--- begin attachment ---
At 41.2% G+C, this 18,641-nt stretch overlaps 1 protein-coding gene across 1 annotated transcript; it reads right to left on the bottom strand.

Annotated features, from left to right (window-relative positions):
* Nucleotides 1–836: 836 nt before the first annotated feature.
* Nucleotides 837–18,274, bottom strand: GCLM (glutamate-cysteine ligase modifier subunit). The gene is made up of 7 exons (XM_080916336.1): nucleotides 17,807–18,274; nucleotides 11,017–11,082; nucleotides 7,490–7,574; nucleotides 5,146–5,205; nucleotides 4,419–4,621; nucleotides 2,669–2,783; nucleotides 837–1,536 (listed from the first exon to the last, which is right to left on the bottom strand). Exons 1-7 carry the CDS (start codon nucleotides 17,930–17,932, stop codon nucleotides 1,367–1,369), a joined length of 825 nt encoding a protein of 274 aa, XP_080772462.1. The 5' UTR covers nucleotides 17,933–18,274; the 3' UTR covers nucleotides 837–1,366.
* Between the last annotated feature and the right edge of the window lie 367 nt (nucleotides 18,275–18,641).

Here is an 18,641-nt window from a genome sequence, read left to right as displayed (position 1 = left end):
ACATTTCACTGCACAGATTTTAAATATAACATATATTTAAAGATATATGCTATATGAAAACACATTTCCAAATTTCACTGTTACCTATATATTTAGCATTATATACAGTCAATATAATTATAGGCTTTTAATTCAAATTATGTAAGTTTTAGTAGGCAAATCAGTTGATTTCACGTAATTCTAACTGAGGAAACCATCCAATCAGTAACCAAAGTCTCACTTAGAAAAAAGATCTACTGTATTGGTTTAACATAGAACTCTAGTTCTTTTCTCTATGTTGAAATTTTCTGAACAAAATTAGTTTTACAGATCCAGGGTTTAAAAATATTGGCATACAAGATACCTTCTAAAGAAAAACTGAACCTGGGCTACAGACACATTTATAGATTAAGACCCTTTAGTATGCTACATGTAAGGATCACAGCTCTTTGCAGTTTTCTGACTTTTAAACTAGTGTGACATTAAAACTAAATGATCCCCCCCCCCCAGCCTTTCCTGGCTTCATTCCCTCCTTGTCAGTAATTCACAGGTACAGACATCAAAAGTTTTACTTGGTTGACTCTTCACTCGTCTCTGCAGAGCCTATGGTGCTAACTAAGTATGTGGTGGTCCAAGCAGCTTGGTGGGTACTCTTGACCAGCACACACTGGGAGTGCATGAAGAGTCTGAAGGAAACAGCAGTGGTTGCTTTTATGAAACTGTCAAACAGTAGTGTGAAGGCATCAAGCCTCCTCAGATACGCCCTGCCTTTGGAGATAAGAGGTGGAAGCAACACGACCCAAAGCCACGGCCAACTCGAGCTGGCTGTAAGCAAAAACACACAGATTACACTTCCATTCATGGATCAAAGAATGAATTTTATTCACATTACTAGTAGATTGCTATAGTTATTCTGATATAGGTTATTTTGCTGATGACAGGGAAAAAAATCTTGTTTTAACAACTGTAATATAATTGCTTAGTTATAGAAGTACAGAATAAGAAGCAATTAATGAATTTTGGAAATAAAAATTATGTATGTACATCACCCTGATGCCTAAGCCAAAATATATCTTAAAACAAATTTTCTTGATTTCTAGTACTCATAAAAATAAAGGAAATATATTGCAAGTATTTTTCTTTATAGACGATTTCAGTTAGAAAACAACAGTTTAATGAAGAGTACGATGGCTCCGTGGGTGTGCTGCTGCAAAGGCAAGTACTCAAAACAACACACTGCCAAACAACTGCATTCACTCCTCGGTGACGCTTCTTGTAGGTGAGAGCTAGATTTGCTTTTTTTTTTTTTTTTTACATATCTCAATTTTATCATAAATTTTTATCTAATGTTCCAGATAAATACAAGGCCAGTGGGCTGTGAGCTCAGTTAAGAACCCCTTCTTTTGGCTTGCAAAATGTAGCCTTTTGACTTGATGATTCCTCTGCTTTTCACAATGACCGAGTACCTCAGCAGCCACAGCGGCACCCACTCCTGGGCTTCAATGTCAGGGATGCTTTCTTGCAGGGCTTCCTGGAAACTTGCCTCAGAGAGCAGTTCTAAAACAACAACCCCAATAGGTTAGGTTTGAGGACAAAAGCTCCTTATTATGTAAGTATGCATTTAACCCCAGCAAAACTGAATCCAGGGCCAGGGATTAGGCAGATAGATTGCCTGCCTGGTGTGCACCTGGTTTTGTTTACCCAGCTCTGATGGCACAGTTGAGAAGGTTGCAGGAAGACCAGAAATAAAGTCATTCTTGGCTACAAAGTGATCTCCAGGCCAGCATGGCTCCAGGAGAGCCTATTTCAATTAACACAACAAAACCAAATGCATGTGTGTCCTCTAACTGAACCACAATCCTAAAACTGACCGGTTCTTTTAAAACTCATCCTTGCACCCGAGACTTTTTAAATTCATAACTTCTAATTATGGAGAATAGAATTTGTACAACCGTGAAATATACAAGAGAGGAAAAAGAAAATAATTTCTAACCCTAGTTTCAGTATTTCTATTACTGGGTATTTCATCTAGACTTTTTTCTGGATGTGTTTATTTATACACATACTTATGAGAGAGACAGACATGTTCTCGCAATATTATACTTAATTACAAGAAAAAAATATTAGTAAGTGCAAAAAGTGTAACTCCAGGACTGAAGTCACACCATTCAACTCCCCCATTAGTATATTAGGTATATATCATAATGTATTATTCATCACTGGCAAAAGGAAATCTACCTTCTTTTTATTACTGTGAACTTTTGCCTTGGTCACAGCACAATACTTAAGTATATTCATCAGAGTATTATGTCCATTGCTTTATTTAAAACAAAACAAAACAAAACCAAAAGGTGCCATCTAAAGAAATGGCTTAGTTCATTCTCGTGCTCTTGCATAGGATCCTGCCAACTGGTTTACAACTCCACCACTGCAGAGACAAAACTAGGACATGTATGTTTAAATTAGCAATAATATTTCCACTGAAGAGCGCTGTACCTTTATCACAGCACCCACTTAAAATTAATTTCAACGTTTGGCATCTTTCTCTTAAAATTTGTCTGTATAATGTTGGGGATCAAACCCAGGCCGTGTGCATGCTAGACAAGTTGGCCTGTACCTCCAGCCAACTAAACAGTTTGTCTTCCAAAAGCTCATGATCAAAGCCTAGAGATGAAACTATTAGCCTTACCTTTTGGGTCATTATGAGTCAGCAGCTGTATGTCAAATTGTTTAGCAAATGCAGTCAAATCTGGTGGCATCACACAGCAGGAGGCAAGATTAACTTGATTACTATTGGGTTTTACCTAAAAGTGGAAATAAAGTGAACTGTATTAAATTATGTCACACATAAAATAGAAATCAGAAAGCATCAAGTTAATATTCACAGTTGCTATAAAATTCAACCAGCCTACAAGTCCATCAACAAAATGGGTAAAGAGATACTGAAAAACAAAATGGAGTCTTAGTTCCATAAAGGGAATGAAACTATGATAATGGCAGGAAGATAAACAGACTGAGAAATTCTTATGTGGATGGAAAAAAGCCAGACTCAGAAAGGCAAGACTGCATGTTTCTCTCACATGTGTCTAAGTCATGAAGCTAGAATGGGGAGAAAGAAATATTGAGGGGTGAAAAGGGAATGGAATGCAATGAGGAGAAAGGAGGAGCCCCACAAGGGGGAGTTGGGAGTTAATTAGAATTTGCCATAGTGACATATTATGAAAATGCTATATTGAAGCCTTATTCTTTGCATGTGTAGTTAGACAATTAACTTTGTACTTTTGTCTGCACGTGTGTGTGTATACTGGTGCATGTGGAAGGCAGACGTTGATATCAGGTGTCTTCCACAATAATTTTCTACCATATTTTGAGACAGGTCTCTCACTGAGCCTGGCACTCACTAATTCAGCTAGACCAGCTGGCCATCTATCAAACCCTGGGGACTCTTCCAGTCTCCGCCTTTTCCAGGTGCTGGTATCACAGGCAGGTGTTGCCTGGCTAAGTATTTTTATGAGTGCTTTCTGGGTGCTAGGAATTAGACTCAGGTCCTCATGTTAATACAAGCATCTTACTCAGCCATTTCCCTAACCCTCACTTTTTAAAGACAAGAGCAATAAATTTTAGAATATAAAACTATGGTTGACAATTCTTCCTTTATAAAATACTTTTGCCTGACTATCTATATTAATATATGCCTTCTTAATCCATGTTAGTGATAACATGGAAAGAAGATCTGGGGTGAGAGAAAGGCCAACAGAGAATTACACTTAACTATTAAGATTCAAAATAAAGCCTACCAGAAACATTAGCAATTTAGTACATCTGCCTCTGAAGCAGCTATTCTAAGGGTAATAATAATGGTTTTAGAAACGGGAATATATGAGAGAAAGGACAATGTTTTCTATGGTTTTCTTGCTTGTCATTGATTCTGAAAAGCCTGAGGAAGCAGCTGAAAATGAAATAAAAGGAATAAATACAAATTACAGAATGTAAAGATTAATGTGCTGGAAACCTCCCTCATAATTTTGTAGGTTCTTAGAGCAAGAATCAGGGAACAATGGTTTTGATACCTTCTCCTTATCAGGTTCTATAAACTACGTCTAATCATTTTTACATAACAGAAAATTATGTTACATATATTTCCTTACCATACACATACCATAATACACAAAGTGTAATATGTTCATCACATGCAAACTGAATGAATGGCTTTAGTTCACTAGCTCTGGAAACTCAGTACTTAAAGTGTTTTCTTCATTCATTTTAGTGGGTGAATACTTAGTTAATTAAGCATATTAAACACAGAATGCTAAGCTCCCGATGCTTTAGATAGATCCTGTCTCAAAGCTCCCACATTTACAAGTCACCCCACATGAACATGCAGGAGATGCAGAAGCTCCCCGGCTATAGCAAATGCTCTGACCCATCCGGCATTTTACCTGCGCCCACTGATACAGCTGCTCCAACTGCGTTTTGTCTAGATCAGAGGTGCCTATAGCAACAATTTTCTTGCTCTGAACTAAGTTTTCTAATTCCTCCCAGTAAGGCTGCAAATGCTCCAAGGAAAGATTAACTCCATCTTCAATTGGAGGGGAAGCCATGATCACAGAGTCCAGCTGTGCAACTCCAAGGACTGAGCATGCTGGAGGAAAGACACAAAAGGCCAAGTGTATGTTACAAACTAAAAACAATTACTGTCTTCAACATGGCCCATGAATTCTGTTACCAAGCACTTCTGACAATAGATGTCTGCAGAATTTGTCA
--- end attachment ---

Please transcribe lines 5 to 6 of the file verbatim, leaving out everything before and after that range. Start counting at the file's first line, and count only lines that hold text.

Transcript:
* Between the last annotated feature and the right edge of the window lie 367 nt (nucleotides 18,275–18,641).

Here is an 18,641-nt window from a genome sequence, read left to right as displayed (position 1 = left end):